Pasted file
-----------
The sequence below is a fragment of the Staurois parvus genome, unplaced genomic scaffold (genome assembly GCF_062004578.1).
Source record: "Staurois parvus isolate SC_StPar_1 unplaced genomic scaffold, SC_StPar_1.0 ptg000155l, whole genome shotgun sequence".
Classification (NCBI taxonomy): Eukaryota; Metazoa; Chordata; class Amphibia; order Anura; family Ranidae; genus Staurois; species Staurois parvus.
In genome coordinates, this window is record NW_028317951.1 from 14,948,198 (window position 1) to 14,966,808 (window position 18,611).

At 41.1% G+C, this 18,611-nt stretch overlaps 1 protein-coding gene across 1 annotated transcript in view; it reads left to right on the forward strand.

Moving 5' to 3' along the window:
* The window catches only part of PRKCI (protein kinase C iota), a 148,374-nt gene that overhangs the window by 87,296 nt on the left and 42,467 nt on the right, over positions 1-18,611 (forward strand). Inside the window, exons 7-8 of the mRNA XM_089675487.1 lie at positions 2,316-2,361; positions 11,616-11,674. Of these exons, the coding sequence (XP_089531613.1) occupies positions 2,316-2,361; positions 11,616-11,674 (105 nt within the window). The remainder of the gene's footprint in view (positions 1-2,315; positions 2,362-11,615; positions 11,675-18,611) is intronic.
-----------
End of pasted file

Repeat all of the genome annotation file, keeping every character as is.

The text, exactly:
The sequence below is a fragment of the Staurois parvus genome, unplaced genomic scaffold (genome assembly GCF_062004578.1).
Source record: "Staurois parvus isolate SC_StPar_1 unplaced genomic scaffold, SC_StPar_1.0 ptg000155l, whole genome shotgun sequence".
Classification (NCBI taxonomy): Eukaryota; Metazoa; Chordata; class Amphibia; order Anura; family Ranidae; genus Staurois; species Staurois parvus.
In genome coordinates, this window is record NW_028317951.1 from 14,948,198 (window position 1) to 14,966,808 (window position 18,611).

At 41.1% G+C, this 18,611-nt stretch overlaps 1 protein-coding gene across 1 annotated transcript in view; it reads left to right on the forward strand.

Moving 5' to 3' along the window:
* The window catches only part of PRKCI (protein kinase C iota), a 148,374-nt gene that overhangs the window by 87,296 nt on the left and 42,467 nt on the right, over positions 1-18,611 (forward strand). Inside the window, exons 7-8 of the mRNA XM_089675487.1 lie at positions 2,316-2,361; positions 11,616-11,674. Of these exons, the coding sequence (XP_089531613.1) occupies positions 2,316-2,361; positions 11,616-11,674 (105 nt within the window). The remainder of the gene's footprint in view (positions 1-2,315; positions 2,362-11,615; positions 11,675-18,611) is intronic.